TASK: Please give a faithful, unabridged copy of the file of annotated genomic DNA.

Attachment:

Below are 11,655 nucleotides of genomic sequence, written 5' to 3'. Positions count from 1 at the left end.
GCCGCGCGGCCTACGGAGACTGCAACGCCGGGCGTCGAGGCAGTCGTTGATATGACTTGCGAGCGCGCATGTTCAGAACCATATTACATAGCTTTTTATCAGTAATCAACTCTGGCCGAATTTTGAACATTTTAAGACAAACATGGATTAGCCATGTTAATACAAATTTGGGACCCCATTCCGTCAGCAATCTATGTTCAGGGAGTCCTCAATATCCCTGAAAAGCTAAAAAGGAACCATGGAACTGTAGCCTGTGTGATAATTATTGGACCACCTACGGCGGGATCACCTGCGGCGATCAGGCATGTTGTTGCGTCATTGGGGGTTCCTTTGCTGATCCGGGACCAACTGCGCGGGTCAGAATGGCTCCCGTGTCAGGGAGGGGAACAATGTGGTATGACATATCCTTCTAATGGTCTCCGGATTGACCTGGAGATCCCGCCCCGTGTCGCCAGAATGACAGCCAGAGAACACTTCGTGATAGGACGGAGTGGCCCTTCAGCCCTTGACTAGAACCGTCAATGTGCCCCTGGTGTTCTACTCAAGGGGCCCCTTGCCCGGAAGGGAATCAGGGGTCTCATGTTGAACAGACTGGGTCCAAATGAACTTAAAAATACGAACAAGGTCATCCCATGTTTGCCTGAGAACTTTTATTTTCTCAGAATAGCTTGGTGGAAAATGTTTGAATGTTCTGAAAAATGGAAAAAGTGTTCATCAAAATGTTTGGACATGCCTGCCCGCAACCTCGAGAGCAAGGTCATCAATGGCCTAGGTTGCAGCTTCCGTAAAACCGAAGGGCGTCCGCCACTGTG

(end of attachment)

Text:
Below are 11,655 nucleotides of genomic sequence, written 5' to 3'. Positions count from 1 at the left end.
GCCGCGCGGCCTACGGAGACTGCAACGCCGGGCGTCGAGGCAGTCGTTGATATGACTTGCGAGCGCGCATGTTCAGAACCATATTACATAGCTTTTTATCAGTAATCAACTCTGGCCGAATTTTGAACATTTTAAGACAAACATGGATTAGCCATGTTAATACAAATTTGGGACCCCATTCCGTCAGCAATCTATGTTCAGGGAGTCCTCAATATCCCTGAAAAGCTAAAAAGGAACCATGGAACTGTAGCCTGTGTGATAATTATTGGACCACCTACGGCGGGATCACCTGCGGCGATCAGGCATGTTGTTGCGTCATTGGGGGTTCCTTTGCTGATCCGGGACCAACTGCGCGGGTCAGAATGGCTCCCGTGTCAGGGAGGGGAACAATGTGGTATGACATATCCTTCTAATGGTCTCCGGATTGACCTGGAGATCCCGCCCCGTGTCGCCAGAATGACAGCCAGAGAACACTTCGTGATAGGACGGAGTGGCCCTTCAGCCCTTGACTAGAACCGTCAATGTGCCCCTGGTGTTCTACTCAAGGGGCCCCTTGCCCGGAAGGGAATCAGGGGTCTCATGTTGAACAGACTGGGTCCAAATGAACTTAAAAATACGAACAAGGTCATCCCATGTTTGCCTGAGAACTTTTATTTTCTCAGAATAGCTTGGTGGAAAATGTTTGAATGTTCTGAAAAATGGAAAAAGTGTTCATCAAAATGTTTGGACATGCCTGCCCGCAACCTCGAGAGCAAGGTCATCAATGGCCTAGGTTGCAGCTTCCGTAAAACCGAAGGGCGTCCGCCACTGTG